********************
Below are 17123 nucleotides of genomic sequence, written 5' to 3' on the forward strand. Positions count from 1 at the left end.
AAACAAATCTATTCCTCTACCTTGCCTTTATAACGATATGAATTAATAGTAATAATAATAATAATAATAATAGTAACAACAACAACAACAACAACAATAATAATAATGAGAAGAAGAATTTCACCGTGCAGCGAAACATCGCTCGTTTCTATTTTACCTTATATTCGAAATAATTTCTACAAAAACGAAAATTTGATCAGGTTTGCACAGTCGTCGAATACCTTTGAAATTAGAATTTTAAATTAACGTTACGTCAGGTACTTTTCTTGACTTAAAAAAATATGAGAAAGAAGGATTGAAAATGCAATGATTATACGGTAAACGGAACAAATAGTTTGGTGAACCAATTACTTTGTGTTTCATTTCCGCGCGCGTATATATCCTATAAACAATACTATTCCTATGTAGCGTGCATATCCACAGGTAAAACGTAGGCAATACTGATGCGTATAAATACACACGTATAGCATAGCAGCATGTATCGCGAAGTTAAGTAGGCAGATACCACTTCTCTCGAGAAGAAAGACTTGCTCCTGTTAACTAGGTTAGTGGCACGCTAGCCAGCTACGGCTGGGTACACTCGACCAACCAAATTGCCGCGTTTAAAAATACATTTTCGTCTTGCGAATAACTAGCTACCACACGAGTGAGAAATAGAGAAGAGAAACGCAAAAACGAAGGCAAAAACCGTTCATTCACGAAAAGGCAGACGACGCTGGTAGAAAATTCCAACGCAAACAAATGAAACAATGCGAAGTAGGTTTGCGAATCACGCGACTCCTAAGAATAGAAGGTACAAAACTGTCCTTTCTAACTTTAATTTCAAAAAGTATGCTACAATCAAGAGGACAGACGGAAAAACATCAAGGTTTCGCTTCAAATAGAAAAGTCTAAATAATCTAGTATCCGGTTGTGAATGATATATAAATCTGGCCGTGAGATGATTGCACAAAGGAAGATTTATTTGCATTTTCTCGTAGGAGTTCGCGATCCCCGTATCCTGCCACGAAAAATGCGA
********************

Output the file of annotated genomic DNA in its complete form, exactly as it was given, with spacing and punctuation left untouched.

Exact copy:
Below are 17123 nucleotides of genomic sequence, written 5' to 3' on the forward strand. Positions count from 1 at the left end.
AAACAAATCTATTCCTCTACCTTGCCTTTATAACGATATGAATTAATAGTAATAATAATAATAATAATAATAGTAACAACAACAACAACAACAACAATAATAATAATGAGAAGAAGAATTTCACCGTGCAGCGAAACATCGCTCGTTTCTATTTTACCTTATATTCGAAATAATTTCTACAAAAACGAAAATTTGATCAGGTTTGCACAGTCGTCGAATACCTTTGAAATTAGAATTTTAAATTAACGTTACGTCAGGTACTTTTCTTGACTTAAAAAAATATGAGAAAGAAGGATTGAAAATGCAATGATTATACGGTAAACGGAACAAATAGTTTGGTGAACCAATTACTTTGTGTTTCATTTCCGCGCGCGTATATATCCTATAAACAATACTATTCCTATGTAGCGTGCATATCCACAGGTAAAACGTAGGCAATACTGATGCGTATAAATACACACGTATAGCATAGCAGCATGTATCGCGAAGTTAAGTAGGCAGATACCACTTCTCTCGAGAAGAAAGACTTGCTCCTGTTAACTAGGTTAGTGGCACGCTAGCCAGCTACGGCTGGGTACACTCGACCAACCAAATTGCCGCGTTTAAAAATACATTTTCGTCTTGCGAATAACTAGCTACCACACGAGTGAGAAATAGAGAAGAGAAACGCAAAAACGAAGGCAAAAACCGTTCATTCACGAAAAGGCAGACGACGCTGGTAGAAAATTCCAACGCAAACAAATGAAACAATGCGAAGTAGGTTTGCGAATCACGCGACTCCTAAGAATAGAAGGTACAAAACTGTCCTTTCTAACTTTAATTTCAAAAAGTATGCTACAATCAAGAGGACAGACGGAAAAACATCAAGGTTTCGCTTCAAATAGAAAAGTCTAAATAATCTAGTATCCGGTTGTGAATGATATATAAATCTGGCCGTGAGATGATTGCACAAAGGAAGATTTATTTGCATTTTCTCGTAGGAGTTCGCGATCCCCGTATCCTGCCACGAAAAATGCGA